Kevin: The idea for the cover came from the publisher and I immediately loved it. They wanted to give the feel of a thriller, of emptiness and solitude and anxiety, and the artist did a fantastic job. There is a scene in the novel that matches up fairly well with the cover but it’s really more about a feeling, a sense of dread, that makes it the right cover for the book.
TQ: In The Post who was the easiest character to write and why? The hardest and why?
Kevin: The easiest character to write was Marilyn Trainor. She serves as the moral center, the conscience, of the whole story. The hardest was Chief Edison. A main character and narrator who has to be emotionally closed off takes a lot of delicate balancing to get right. Too much emotion and you get the character all wrong. Too little and no one wants to keep reading.
TQ: Does The Post touch on any social issues?
Kevin: It does touch on social issues, but to say much more than that would spoil some of the mystery!
TQ: Which question about The Post do you wish someone would ask? Ask it and answer it!
Kevin: I only wish people would ask this question because the answer behind it amuses me. It’s not an important question at all. Where did the title come from? The title is an inside joke. I wanted to write a post-apocalyptic novel. So I initially titled it, “The Post-Apocalyptic Novel,” until I got inspiration for the real one. Once I developed the themes of the story, I realized I could just shorten that title and it would be a perfect fit. Hence, “The Post.”
TQ: Give us one or two of your favorite non-spoilery quotes from The Post.
Kevin: This is the easiest question to answer, because for me there is one line that is far and away my favorite. It comes at the end of chapter two: “Reading with bloodshot eyes in the dark of a cloud-covered night, it’s hard to remember that I can’t save everyone. And just as hard to forget.”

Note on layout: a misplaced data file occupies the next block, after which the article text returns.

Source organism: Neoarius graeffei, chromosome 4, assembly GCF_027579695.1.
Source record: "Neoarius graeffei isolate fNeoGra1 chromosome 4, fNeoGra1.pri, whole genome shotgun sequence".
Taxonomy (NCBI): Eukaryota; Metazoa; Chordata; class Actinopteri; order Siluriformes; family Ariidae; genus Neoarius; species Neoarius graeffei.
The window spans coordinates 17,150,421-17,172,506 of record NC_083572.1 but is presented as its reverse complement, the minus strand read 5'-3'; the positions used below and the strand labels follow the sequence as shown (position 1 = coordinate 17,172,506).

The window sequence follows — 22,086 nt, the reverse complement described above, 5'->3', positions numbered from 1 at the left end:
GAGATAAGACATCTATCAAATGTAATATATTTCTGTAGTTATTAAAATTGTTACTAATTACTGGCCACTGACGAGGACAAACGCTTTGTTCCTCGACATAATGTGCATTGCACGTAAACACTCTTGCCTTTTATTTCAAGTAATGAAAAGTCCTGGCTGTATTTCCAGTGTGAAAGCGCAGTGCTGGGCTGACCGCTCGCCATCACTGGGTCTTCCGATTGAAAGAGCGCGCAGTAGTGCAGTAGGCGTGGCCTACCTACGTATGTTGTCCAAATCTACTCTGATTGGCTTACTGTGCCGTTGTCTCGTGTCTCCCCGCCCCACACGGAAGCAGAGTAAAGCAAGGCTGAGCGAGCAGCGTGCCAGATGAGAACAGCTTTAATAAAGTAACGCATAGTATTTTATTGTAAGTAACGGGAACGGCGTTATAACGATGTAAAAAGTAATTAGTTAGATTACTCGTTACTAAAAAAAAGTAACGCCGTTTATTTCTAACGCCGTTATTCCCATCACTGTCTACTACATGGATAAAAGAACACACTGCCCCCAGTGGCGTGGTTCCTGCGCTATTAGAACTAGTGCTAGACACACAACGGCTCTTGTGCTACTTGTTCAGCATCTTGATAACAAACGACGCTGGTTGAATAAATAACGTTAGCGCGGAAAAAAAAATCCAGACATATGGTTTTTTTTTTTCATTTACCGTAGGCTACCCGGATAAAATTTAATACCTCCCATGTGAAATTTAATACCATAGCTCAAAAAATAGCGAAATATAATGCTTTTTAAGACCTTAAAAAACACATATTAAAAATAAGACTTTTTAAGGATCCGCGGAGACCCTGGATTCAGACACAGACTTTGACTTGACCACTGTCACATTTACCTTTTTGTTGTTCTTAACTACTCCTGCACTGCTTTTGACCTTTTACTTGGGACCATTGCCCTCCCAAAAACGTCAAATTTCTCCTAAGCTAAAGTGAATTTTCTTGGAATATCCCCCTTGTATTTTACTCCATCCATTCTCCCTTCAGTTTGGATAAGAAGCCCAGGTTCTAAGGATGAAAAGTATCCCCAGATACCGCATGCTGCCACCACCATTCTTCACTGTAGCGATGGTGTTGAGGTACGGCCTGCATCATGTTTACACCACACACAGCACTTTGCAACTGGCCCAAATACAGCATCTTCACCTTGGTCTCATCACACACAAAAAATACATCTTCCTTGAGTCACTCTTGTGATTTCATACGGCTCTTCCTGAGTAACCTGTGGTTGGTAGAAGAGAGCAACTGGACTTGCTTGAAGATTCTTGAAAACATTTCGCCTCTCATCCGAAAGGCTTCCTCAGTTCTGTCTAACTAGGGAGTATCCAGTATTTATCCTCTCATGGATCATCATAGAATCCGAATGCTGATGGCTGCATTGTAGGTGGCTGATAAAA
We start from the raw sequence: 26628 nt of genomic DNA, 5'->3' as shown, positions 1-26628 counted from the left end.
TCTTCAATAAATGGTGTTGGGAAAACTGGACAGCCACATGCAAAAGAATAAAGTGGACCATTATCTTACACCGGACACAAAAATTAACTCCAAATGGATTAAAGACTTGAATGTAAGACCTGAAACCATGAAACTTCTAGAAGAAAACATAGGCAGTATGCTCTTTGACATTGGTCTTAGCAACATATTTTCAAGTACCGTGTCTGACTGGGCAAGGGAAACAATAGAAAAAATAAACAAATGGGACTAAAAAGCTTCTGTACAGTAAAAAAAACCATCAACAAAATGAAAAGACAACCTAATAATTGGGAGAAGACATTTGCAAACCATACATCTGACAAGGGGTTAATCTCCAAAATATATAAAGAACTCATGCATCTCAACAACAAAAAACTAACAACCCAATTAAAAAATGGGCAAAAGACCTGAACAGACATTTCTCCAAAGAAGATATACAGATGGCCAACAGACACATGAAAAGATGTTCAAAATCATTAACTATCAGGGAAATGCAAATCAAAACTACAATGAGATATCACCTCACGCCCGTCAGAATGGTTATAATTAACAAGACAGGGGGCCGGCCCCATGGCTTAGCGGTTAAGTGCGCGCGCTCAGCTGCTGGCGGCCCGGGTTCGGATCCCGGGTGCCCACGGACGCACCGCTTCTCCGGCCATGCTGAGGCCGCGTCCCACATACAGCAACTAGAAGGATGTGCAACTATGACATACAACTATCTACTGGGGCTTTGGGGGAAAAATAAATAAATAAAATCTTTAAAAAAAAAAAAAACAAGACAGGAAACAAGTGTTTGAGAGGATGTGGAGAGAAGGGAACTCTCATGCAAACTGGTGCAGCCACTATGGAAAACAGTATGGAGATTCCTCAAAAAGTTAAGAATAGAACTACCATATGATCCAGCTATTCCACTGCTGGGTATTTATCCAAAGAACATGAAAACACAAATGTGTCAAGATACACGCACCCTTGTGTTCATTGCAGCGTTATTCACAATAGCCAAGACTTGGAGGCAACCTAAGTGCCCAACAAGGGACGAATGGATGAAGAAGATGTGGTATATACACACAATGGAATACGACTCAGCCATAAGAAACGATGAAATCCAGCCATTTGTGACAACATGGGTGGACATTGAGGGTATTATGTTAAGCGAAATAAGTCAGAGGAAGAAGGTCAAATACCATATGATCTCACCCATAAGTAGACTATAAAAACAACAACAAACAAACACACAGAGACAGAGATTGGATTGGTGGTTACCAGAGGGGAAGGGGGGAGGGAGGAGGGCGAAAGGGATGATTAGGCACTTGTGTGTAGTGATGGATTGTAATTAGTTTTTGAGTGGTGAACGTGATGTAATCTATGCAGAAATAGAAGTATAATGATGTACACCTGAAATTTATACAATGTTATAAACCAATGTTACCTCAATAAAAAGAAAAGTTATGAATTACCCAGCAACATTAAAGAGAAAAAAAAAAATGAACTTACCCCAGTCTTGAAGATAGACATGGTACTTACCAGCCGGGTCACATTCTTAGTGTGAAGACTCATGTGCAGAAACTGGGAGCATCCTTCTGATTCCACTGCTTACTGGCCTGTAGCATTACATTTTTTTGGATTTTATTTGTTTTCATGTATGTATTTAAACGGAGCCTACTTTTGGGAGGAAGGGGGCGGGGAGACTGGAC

TQ: What's next?
Kevin: The very next thing is a sequel to The Post. I’ve plotted out the story as a trilogy, and I’m in the middle of editing my early drafts of the second book. And after that I have a long line of projects to work on. I’ve got ideas to last me for years!
TQ: Thank you for joining us at The Qwillery.
Kevin: Thank you for the great questions!
Diversion Books, January 15, 2019
Trade Paperback and eBook, 254 pages
Zone One meets Station Eleven in this chilling, post-apocalyptic debut, perfect for fans of The Walking Dead and The Handmaid’s Tale.
Ten years after the world’s oil went sour and a pandemic killed most of the population, Sam Edison is the chief of police of The Little Five, a walled-in community near Atlanta, Georgia. Those who survived share the world with what are known as hollow-heads: creatures who are no longer fully human.
A man and a pregnant teenager arrive at the gate and are welcomed into the town. They begin to settle in when suddenly both are murdered by an unknown assailant. In the course of investigation, Chief Edison discovers that the girl was fleeing a life of sexual slavery, and that some members of the Atlanta community were complicit in the human trafficking network that had ensnared her.
In retaliation for Edison’s discoveries, agents of the network abduct the stepdaughter of the town’s mayor. Sam Edison and three companions track the kidnappers to Athens, Georgia, where they discover that the entire city is engaged in human trafficking. By the time Edison has recovered the kidnapped girl, the other three rescuers have been killed, leaving Edison alone to bring the mayor’s stepdaughter home. Further complicating their return is Sam’s realization that a prominent member of the community is in truth the ringleader of the slave-trading network. Against such great odds, will Sam ever make it to Little Five alive?
Kevin A. Muñoz earned his Ph.D. in New Testament studies at Emory University in Atlanta, Georgia. He has been a game designer, language instructor, and adjunct professor, and now is following the path of his father as a published novelist.